In this post, I address two questions that have been asked by a number of readers and by several reporters since the publication of my article in Epidemiologic Perspectives & Innovations, which concludes that many anti-smoking groups are misrepresenting the acute cardiovascular health effects of secondhand smoke:
1. Did this misrepresentation of the science just start, or has it been going on for some time?
2. If the misrepresentation of the science has been increasing over time, why?
My answer to the first question is that while some misrepresentation of the science may have been occurring for some time, there has, without a doubt, been a dramatic increase in the amount of this misrepresentation. Without question, it is over the past six years, from 2001 forward, that I have observed a complete loss of scientific integrity within the tobacco control movement.
My answer to the second question is that the loss of scientific integrity in tobacco control coincides perfectly with the abdication by the tobacco industry of its role as a watchdog for "anti-tobacco industry" statements and communications.
In essence, the role that I am now playing is one that the tobacco industry used to play, albeit for a different reason. The tobacco industry played a watchdog role because they wanted to discredit tobacco control and undermine its public credibility. I am now playing this watchdog role because I want to restore the scientific integrity of the movement and save its public credibility. Nevertheless, the role that I am playing is very similar to what the tobacco industry used to do.
To some extent, it is surprising to me that the tobacco companies have not made more of a public display over the outright misrepresentation of science by anti-smoking groups. I suppose they feel that if they just lay back, the movement will destroy its own credibility. This may be a wise strategy, since it seems that every day, the claims get more and more absurd (wait until you read Monday's post).
First it was 30 minutes of secondhand smoke being fatal, then 20 minutes, then 5 minutes, and then basically instantaneous death from a trace of secondhand smoke.
First it was Helena, then Pueblo, then Piedmont, then Bowling Green, and now Scotland and Ireland.
First it was 120,000 deaths from exposure to smoking in movies and now it's 120,000 deaths from exposure to even a single depiction of smoking in movies.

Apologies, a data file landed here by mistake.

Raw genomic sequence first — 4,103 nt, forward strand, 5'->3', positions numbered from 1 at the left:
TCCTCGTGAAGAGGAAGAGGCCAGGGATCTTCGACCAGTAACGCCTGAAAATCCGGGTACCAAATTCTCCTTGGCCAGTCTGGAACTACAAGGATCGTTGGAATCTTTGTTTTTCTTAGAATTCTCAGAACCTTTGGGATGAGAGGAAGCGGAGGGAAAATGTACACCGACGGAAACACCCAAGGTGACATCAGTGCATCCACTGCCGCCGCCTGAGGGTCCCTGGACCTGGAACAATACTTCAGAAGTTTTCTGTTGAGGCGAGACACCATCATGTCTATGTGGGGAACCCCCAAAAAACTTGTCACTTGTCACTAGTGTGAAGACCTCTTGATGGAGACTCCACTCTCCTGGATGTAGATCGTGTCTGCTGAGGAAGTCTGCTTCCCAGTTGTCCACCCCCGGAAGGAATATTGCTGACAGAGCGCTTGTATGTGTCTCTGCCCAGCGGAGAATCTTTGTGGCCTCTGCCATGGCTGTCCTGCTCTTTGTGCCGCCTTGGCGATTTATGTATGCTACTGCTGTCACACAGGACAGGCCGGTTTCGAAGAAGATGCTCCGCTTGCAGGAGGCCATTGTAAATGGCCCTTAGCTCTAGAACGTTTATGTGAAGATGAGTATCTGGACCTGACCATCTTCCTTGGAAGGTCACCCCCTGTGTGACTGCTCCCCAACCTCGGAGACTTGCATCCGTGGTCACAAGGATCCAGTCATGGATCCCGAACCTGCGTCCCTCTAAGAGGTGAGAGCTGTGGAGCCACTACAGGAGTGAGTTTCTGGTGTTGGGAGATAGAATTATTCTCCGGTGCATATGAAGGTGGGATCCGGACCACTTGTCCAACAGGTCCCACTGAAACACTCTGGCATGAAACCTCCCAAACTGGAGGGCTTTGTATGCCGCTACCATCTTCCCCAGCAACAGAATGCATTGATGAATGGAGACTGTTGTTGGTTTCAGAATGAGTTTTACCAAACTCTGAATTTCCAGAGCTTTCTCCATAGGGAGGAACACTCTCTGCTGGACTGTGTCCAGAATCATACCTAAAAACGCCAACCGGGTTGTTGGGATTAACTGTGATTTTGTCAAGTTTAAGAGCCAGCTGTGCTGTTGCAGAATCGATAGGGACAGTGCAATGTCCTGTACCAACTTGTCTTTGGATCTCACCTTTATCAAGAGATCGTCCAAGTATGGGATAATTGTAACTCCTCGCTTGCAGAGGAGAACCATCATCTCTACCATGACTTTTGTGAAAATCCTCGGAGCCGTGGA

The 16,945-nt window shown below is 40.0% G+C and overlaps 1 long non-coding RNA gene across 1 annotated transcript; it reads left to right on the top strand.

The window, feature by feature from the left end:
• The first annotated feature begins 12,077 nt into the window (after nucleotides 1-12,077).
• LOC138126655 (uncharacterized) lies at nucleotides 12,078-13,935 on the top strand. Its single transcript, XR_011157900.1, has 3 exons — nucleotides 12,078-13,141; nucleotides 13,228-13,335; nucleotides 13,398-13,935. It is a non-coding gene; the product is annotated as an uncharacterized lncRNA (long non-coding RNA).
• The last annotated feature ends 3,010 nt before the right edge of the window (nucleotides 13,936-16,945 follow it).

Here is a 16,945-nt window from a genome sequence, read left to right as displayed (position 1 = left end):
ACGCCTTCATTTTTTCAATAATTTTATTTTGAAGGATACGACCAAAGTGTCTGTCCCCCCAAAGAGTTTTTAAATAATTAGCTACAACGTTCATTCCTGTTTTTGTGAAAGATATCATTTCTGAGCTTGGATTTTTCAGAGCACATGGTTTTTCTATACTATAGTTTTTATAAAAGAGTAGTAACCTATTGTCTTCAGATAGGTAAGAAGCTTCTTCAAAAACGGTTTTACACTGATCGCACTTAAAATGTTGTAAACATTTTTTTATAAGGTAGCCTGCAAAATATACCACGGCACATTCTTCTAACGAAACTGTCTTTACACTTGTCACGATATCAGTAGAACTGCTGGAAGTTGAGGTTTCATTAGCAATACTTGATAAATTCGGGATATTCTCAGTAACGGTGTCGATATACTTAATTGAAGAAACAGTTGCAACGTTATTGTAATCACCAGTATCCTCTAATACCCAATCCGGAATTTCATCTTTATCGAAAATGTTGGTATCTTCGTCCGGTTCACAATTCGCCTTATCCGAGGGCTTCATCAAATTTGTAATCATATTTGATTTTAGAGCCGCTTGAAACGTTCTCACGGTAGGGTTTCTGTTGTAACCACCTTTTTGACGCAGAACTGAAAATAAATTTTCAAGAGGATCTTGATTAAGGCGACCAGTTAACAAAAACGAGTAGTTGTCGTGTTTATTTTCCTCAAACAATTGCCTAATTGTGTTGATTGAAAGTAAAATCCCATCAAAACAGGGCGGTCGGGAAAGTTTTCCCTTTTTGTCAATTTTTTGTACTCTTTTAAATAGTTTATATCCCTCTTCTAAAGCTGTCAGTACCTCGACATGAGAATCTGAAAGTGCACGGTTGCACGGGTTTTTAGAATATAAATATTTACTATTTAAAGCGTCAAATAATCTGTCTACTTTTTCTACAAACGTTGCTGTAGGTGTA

If left to their own devices, it appears that the tobacco control movement will continue to spiral out of control in their misrepresentations of science, and eventually, they will go too far and lose public credibility. It's a good thing that somebody is trying to hold the movement accountable for its statements.
I remember, back before 2001, that whenever we wanted to make a public statement, we would quake in our boots over what the tobacco industry's reaction might be. We pored over every word of every statement we made because we were scared. We were scared of being nailed by the tobacco industry. The industry was watching every word we said and they would nail us to a tree if we took any mis-steps. So we were exceedingly careful.
Around the year 2000 or so, coinciding with the change in the public position of the tobacco companies over the health effects of smoking, the implementation of the Master Settlement Agreement, the Engle decision and the tobacco industry's attempt to portray itself to the jury in a new light, the dissolution of the Tobacco Institute, and the attempt of the tobacco industry to create a new public image in light of damaging publicity from lawsuits, it appears to me that the industry made a decision to lay off its constant vigilance over the communications of anti-smoking groups.
Gone were the days of constant FOIA requests to anti-smoking groups, which had gotten us to watch every word we said, even in non-public communications. Gone were the days of having to worry about actually being held to our public statements. Gone were the days of having to actually defend our statements publicly, and to take public responsibility for them.
This is the new era of tobacco control - sans industry oversight.
And it has truly become a free-for-all for anti-smoking organizations.
Imagine this: the anti-smoking groups can actually claim that 30 minutes of secondhand smoke exposure is enough to cause hardening of the arteries. They can actually claim that 30 minutes of secondhand smoke exposure increases your risk of a fatal heart attack to the same level as that of an active smoker. They can actually claim that 2 hours of secondhand smoke increases your risk of sudden death from a cardiac arrhythmia.
And they can get away with it.
That's why I think the anti-smoking groups have lost their scientific integrity. Because they can get away with it.